MSU collaborative research leads to new supercomputing technologies
As you’re updating your cover photo on Facebook or plotting your next trip using Google Maps, probably the last thing on your mind is how much computer memory and energy you’re using.
But it’s uppermost on the minds of scientists and researchers who work in the energy field.
In a research project funded through the Intelligence Advanced Research Projects Activity organization, several Michigan State University researchers, as well as scientists from Northrop Grumman Systems Corp., developed a superconducting magnetic memory element that has greatly reduced heat generation and power consumption compared to conventional alternatives.
The study is published in the journal Nature Physics.
“Supercomputers consume enormous amounts of power in exchange for their computational abilities,” said Norman Birge, a professor in the MSU Department of Physics and Astronomy and co-author of the paper.
According to the Natural Resources Defense Council, data centers are one of the largest and fastest-growing consumers of electricity in the United States. In 2013, U.S. data centers consumed an estimated 91 billion kilowatt-hours of electricity and are on track to reach 140 billion kilowatt-hours by 2020.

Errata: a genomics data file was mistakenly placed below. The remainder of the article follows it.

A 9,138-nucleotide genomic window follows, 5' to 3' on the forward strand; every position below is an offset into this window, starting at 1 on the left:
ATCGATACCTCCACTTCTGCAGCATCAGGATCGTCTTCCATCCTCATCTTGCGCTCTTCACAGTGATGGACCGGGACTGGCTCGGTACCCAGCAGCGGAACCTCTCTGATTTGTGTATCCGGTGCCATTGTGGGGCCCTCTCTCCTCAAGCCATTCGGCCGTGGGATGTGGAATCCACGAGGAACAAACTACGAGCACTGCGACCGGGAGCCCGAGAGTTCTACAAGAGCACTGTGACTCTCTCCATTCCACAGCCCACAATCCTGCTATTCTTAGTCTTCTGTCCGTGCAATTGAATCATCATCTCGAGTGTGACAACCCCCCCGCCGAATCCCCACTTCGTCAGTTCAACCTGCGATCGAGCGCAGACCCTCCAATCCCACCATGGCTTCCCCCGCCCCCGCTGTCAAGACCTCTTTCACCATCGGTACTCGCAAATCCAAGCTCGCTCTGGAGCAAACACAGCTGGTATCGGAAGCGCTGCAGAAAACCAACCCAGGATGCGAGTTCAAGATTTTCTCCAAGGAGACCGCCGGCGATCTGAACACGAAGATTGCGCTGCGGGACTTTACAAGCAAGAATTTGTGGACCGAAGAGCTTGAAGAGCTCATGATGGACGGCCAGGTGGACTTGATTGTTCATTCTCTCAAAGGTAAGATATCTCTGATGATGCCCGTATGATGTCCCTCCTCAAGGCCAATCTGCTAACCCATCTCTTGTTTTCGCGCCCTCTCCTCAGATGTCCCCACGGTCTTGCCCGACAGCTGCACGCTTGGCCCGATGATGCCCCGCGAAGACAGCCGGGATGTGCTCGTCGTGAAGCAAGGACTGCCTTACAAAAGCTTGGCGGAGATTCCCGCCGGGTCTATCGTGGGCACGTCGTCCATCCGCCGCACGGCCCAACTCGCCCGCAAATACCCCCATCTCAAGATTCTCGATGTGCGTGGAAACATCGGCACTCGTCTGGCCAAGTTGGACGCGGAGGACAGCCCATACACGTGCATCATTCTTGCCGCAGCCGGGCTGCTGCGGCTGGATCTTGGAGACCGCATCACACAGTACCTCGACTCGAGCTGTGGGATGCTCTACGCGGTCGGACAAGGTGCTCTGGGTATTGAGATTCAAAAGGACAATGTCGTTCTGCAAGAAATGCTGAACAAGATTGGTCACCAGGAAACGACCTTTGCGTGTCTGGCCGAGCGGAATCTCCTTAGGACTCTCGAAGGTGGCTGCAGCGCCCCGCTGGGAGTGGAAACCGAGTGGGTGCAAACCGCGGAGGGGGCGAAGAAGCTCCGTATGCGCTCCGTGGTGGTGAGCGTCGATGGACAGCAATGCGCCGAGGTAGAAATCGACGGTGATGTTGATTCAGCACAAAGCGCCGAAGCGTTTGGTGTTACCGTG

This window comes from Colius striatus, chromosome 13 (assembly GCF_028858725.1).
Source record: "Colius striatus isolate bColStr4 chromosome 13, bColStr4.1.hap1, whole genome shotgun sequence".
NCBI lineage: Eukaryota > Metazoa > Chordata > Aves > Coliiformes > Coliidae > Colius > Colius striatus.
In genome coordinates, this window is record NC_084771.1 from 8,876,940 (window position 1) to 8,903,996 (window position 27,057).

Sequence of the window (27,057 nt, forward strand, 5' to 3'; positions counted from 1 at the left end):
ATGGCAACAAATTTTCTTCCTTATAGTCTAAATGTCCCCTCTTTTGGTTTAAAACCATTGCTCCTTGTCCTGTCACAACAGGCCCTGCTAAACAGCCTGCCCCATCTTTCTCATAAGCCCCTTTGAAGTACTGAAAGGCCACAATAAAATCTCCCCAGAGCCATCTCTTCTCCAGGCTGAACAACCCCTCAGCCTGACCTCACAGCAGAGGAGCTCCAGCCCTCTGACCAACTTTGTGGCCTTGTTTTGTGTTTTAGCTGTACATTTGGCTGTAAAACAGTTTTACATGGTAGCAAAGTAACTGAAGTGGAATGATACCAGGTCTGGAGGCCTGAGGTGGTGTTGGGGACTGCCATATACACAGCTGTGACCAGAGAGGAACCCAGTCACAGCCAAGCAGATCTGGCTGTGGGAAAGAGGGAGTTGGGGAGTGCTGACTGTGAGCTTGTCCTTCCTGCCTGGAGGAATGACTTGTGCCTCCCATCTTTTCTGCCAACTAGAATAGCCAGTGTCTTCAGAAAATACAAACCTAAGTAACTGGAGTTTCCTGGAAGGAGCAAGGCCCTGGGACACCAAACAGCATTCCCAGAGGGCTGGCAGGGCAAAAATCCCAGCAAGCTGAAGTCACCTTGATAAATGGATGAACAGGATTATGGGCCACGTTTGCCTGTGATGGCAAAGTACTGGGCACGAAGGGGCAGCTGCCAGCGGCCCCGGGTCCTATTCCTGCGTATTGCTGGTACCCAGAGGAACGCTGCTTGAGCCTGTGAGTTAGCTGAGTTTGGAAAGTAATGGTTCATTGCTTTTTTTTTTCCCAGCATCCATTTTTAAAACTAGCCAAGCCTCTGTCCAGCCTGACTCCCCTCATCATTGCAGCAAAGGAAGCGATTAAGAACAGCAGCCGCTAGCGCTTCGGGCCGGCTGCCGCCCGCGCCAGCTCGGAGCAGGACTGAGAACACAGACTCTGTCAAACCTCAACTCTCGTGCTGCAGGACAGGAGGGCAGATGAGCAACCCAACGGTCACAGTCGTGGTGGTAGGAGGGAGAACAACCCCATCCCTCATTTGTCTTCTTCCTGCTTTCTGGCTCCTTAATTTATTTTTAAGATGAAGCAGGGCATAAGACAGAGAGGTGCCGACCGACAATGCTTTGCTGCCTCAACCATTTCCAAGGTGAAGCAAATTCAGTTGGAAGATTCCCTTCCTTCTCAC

When IARPA projected what larger-scale computers might look like in the future, it seemed they would become almost energy prohibitive. It became evident that new computer technology would need to display much more energy efficiency than current technologies in order to reduce world electricity use.
“One of the major impediments to superconducting computing technology had been the lack of an efficient memory that took advantage of the superconducting state,” said Eric Gingrich, a physicist at Northrop Grumman who was the lead student on this project while he was a student at MSU. “This project has demonstrated experimentally a solution to that problem, and brings the technology one step closer to being realized."
IARPA hopes the superconducting circuits developed based on this new magnetic memory element will use 10,000 times less power than conventional semiconductor circuits, so that after the cooling is taken into account, the final efficiency will be 100 times less power for the superconducting supercomputer.
Additional MSU researchers contributing to this project are Bethany Niedzielski, Joseph Glick, Yixing Wang, Reza Loloee and William Pratt Jr. Don Miller, a scientist at Northrop Grumman, also contributed.